I’ve always been a believer in specificity and that you can’t expect to excel at a domain without training predominantly in that domain. I trained for the London marathon in 2005 by doing no running. I rowed, cycled, boxed, swam and trained in the gym, and was the fittest I’ve ever been. I had Vo2 max of 55ml/kg, but the lack of running meant I still under achieved in comparison to other athletes who had less capacity, but had got the miles in running, as my body hadn’t adjusted to the domain through the principal of specificity. I could use the analogy of “you can’t cook an omelette without cracking an egg” and it’s the same with your training. Whether it’s having a specific area of your training you want to improve, an energy system you want to improve, a lift you want to increase, you HAVE to give focus to that domain for a sustained period to reap improvements. It’s hard to be all things to all people and its the same with your training. You’re going to find it hard to put 30kg on your back squat whilst improving your half marathon time, or from a composition perspective, put on significant muscle mass whilst losing body fat. Arguably Elite level CrossFit athletes have this conundrum to solve the most, due to the breadth of domains and energy systems they need to be strong in. The balance is trying to focus on areas you want to improve whilst not losing ground in the areas you’re already strong in. This balance is best achieved with a carefully thought out, scientific based, training programme and it goes back to the point I was making earlier about Reversibility! You cannot afford to go “cold turkey” in an area of your training and expect not to regress. However, you can maintain areas whilst significantly improving others, and that is the advantage of a well thought out training programme specific to your goals.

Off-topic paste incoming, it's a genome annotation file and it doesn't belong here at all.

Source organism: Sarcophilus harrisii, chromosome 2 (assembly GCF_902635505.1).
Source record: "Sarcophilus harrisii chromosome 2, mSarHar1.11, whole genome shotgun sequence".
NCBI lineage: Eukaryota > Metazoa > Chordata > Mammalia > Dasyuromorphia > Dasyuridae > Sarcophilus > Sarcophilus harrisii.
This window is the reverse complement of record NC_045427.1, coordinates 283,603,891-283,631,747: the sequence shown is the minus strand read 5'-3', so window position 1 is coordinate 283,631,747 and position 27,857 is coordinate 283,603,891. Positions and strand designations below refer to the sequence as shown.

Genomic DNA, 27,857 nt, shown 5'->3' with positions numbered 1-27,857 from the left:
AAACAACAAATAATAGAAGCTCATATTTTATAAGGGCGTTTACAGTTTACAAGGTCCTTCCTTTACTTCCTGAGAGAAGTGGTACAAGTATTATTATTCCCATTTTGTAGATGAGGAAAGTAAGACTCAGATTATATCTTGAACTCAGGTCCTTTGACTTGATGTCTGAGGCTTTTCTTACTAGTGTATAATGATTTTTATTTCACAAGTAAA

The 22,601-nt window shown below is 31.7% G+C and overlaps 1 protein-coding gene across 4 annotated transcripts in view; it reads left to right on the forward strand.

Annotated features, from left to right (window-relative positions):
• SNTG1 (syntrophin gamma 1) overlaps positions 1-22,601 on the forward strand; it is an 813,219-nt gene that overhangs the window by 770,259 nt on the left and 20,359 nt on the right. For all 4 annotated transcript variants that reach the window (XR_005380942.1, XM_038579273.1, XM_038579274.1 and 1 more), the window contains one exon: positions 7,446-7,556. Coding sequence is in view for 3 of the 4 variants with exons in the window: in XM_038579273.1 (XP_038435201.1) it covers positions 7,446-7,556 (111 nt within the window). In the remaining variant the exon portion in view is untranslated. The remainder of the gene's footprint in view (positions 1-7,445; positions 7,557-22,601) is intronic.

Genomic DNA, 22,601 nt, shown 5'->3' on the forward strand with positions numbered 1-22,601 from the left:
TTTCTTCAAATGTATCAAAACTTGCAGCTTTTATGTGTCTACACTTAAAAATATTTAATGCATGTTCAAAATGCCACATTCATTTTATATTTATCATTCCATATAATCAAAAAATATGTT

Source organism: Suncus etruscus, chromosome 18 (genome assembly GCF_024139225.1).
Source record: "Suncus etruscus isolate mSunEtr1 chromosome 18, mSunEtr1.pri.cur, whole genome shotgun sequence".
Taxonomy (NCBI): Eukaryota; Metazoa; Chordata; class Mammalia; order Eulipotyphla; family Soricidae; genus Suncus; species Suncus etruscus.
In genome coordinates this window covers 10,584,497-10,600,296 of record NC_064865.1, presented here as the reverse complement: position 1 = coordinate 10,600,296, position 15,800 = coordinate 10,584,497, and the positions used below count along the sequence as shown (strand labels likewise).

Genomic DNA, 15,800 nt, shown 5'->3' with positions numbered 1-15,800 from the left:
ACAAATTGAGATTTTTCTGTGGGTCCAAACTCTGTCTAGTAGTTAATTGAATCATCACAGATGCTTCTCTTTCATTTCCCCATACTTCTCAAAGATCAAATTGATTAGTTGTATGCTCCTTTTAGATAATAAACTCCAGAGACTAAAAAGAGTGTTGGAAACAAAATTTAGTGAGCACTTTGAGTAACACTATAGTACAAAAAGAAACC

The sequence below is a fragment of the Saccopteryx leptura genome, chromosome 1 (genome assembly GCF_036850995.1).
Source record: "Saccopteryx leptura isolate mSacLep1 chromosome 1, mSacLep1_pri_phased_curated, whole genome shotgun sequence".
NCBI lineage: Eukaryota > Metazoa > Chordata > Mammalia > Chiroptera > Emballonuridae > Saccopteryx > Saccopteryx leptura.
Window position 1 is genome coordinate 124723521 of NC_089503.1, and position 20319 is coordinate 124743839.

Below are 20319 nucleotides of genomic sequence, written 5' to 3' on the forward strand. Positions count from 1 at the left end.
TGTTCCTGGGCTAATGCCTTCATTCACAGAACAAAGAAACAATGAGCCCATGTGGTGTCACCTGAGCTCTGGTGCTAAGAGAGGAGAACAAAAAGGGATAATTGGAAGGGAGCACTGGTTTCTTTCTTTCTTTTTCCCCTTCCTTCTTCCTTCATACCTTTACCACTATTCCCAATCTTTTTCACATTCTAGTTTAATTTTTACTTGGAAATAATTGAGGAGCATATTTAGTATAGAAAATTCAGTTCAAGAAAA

I’m a huge believer in the benefits of heart rate zone training for all levels of athletes and gym goers, and recommend my PT and programming clients to invest in a HR monitor/strap. During my enforced injury lay off, I’ve taken the opportunity to work on my Lactate Threshold. This involves prolonged periods directly in and around my Lactate Threshold heart rate, (the point in which my body starts to produce considerably more lactic acid) with the end goal of pushing this point to a higher heart rate, thus being able to work at a greater intensity whilst producing less lactic acid.
This has been a strange block of training as a large percentage of the heart rate zones I’ve been working in, feel incredibly comfortable, and leave you feeling like you haven’t really put in enough effort. However in this instance, less is more and having the discipline to stick to the prescribed Heart Rate Zone, even though you aren’t sweating as much or feeling the same level of fatigue or “burn”, leads to an ability to work harder whilst producing less lactic acid. This is a hard concept to explain and more importantly, to get PT and programming clients to believe in, but it is arguably the most overlooked area of training.
The physiological, metabolic and haematological benefits of targeted training volume at the lower ranges of your max heart rate, include increased blood volume, stimulation of aerobic enzymes, stimulation of fatty acids as a fuel source (who doesn’t like that) and increased capillarisation. From a practical point of view (and I can only speak from a restricted training protocol at present) my numbers have improved drastically across max output over 10, 30 and 60 minutes on the Assault Bike.
It’s easy, especially if you only get to train 2 or 3 times a week, to just want to come in and thrash yourself at redline every session, but if you are serious about your training and performance, I encourage you to think strategically about your heart rate zones during your aerobic and conditioning work.
If you have any questions around heart rate training zones, or are interested in a personalised training programme, either grab me at the gym or drop us an email at firstname.lastname@example.org.